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I have tried to understand the point-set topological proof of Brouwer's fixed point theorem presented in Cou11. But I couldn't clarify some parts. Here are the theorem and its proof.

Theorem: There is no retraction from the closed unit disk $D^2$ to its boundary the unit circle $S^1$.

Proof: We proceed by contradiction. Suppose $r:D^2 \to S^1$ is a retraction. Let $a,b \in S^1$. Note that $S^1 \setminus \{a,b \}$ is disconnected, as it is the union of two disjoint relative open sets. Thus, it suffices to show that it is the image under $r$ of a connected subset of $D^2$. Let $A:=r^{-1}(a)$. Now $A \subset D^2$ may be disconnected, but it certainly intersects $S^1$ at only one point, that is, at $a$, since $r$, restricted to $S^1$, is the identity. Similarly, $B:=r^{-1}(b)$ only intersects at $b$. The two sets $A$ and $B$ may intersect themselves, so excising them may disconnect $D^2$. However, because they each intersect $S^1$ at only one point, excising them leaves intact some subset of $D^2$ whose closure includes the entirety of $S^1$. Let this set be denoted by $E$. Now $E$ is connected, and it is open since $A$ and $B$ are closed. Thus, it is path connected.

Let $a_0$ and $a_1$ be endpoints of small arcs on $S^1$ centered at $a$. They are both contained in the closure of the path connected set $E$ discussed above, so there exists a continuous path $γ$ connecting them which does not intersect $A$ or $B$. But the union of this path with $S^1 \setminus \{a,b \}$ is connected —this can be seen by simply considering the union of $γ$ with some path from $a_0$ or $a_1$ to an arbitrary point on $S^1 \setminus \{a,b \}$. Finally, we note that $r(S^1 \setminus \{a,b \} \cup \gamma) = S^1 \setminus \{a,b \}$ because $γ$ avoided both $A$ and $B$. Thus, we have a contradiction.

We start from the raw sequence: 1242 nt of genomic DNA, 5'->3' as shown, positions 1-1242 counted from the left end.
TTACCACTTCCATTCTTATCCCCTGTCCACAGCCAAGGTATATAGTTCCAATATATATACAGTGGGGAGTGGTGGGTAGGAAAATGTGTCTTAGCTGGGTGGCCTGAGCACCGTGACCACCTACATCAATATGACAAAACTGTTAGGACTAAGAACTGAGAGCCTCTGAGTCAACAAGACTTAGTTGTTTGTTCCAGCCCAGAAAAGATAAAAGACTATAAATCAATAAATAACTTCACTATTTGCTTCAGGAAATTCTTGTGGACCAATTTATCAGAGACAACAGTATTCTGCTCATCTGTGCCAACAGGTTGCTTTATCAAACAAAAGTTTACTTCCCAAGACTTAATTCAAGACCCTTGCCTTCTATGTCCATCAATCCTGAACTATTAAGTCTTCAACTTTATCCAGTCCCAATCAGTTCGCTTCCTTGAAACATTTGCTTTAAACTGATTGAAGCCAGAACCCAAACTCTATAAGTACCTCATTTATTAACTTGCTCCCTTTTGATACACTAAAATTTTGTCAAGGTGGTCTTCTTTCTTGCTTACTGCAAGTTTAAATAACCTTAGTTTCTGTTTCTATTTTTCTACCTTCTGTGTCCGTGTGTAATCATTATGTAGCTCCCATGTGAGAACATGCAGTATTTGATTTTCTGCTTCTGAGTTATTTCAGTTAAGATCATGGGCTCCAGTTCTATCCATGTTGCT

Here are my questions:

1. "they each intersect $S^1$ at only one point, excising them leaves intact some subset of $D^2$ whose closure includes the entirety of $S^1$ ?"

2. "$E$ is connected, and it is open since $A$ and $B$ are closed ?"

3. "But the union of this path with $S^1 \setminus \{a,b \}$ is connected —this can be seen by simply considering the union of $γ$ with some path from $a_0$ or $a_1$ to an arbitrary point on $S^1 \setminus \{a,b \}$.?"

Any help will be appreciated.

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    $\begingroup$ The same question has already been asked last year: math.stackexchange.com/q/2767232. $\endgroup$ – Paul Frost Mar 22 at 16:14
  • $\begingroup$ @PaulFrost too bad it cannot be marked a duplicate... $\endgroup$ – Henno Brandsma Mar 22 at 21:55
  • $\begingroup$ Thanks. I couldn't see this post. $\endgroup$ – user625442 Mar 23 at 20:13
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    $\begingroup$ @M.GiovanniLucaretti When I answered to the quoted post, I didn't explicitly mention how poor the paper is. For example, "The two sets $A$ and $W$ may intersect themselves." But we have $A \cap W = f^{-1}(\{ \alpha\}) \cap f^{-1}(\{ \omega \}) = f^{-1}(\{ \alpha\} \cap \{ \omega \})) = f^{-1}(\emptyset) = \emptyset$ ;--) Perhaps there exists an elementary proof, but you will not find it in the quoted paper. $\endgroup$ – Paul Frost Mar 23 at 23:12

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